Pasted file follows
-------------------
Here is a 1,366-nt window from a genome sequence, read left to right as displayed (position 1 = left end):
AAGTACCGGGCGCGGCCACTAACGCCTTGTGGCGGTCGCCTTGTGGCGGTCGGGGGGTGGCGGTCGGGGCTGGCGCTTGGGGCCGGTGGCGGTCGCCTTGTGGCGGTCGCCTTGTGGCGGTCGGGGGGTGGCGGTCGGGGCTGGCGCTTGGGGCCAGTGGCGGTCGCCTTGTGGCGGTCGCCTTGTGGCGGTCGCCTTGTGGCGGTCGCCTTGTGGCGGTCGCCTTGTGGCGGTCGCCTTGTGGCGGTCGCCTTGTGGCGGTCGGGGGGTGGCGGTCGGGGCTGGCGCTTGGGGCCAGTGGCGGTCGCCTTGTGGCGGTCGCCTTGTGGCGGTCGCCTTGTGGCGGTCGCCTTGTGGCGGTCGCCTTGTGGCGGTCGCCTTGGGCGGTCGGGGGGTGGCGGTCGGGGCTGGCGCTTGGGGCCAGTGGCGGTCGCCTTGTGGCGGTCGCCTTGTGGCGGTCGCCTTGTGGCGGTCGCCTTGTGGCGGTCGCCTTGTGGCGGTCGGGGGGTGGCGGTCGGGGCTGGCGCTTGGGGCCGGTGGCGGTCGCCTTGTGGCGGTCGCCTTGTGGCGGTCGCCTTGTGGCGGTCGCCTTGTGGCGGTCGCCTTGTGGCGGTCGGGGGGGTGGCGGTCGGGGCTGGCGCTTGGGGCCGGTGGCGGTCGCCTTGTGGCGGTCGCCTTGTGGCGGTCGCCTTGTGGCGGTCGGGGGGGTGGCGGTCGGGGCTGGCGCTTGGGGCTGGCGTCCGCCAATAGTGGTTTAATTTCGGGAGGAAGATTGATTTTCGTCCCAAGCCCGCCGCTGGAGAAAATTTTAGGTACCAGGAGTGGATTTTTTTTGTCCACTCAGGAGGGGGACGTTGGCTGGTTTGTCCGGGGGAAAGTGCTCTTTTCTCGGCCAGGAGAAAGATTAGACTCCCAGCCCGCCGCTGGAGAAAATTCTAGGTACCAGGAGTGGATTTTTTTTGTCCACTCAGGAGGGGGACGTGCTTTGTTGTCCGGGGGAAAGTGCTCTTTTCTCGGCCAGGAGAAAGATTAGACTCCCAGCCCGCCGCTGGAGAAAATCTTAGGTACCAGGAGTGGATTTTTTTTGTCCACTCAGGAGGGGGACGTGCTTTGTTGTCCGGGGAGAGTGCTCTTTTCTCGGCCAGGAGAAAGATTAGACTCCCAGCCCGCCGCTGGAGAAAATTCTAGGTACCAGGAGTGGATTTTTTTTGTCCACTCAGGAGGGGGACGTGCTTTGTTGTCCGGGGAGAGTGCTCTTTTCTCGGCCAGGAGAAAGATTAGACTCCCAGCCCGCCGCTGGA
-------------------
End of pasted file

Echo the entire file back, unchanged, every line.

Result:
Here is a 1,366-nt window from a genome sequence, read left to right as displayed (position 1 = left end):
AAGTACCGGGCGCGGCCACTAACGCCTTGTGGCGGTCGCCTTGTGGCGGTCGGGGGGTGGCGGTCGGGGCTGGCGCTTGGGGCCGGTGGCGGTCGCCTTGTGGCGGTCGCCTTGTGGCGGTCGGGGGGTGGCGGTCGGGGCTGGCGCTTGGGGCCAGTGGCGGTCGCCTTGTGGCGGTCGCCTTGTGGCGGTCGCCTTGTGGCGGTCGCCTTGTGGCGGTCGCCTTGTGGCGGTCGCCTTGTGGCGGTCGCCTTGTGGCGGTCGGGGGGTGGCGGTCGGGGCTGGCGCTTGGGGCCAGTGGCGGTCGCCTTGTGGCGGTCGCCTTGTGGCGGTCGCCTTGTGGCGGTCGCCTTGTGGCGGTCGCCTTGTGGCGGTCGCCTTGGGCGGTCGGGGGGTGGCGGTCGGGGCTGGCGCTTGGGGCCAGTGGCGGTCGCCTTGTGGCGGTCGCCTTGTGGCGGTCGCCTTGTGGCGGTCGCCTTGTGGCGGTCGCCTTGTGGCGGTCGGGGGGTGGCGGTCGGGGCTGGCGCTTGGGGCCGGTGGCGGTCGCCTTGTGGCGGTCGCCTTGTGGCGGTCGCCTTGTGGCGGTCGCCTTGTGGCGGTCGCCTTGTGGCGGTCGGGGGGGTGGCGGTCGGGGCTGGCGCTTGGGGCCGGTGGCGGTCGCCTTGTGGCGGTCGCCTTGTGGCGGTCGCCTTGTGGCGGTCGGGGGGGTGGCGGTCGGGGCTGGCGCTTGGGGCTGGCGTCCGCCAATAGTGGTTTAATTTCGGGAGGAAGATTGATTTTCGTCCCAAGCCCGCCGCTGGAGAAAATTTTAGGTACCAGGAGTGGATTTTTTTTGTCCACTCAGGAGGGGGACGTTGGCTGGTTTGTCCGGGGGAAAGTGCTCTTTTCTCGGCCAGGAGAAAGATTAGACTCCCAGCCCGCCGCTGGAGAAAATTCTAGGTACCAGGAGTGGATTTTTTTTGTCCACTCAGGAGGGGGACGTGCTTTGTTGTCCGGGGGAAAGTGCTCTTTTCTCGGCCAGGAGAAAGATTAGACTCCCAGCCCGCCGCTGGAGAAAATCTTAGGTACCAGGAGTGGATTTTTTTTGTCCACTCAGGAGGGGGACGTGCTTTGTTGTCCGGGGAGAGTGCTCTTTTCTCGGCCAGGAGAAAGATTAGACTCCCAGCCCGCCGCTGGAGAAAATTCTAGGTACCAGGAGTGGATTTTTTTTGTCCACTCAGGAGGGGGACGTGCTTTGTTGTCCGGGGAGAGTGCTCTTTTCTCGGCCAGGAGAAAGATTAGACTCCCAGCCCGCCGCTGGA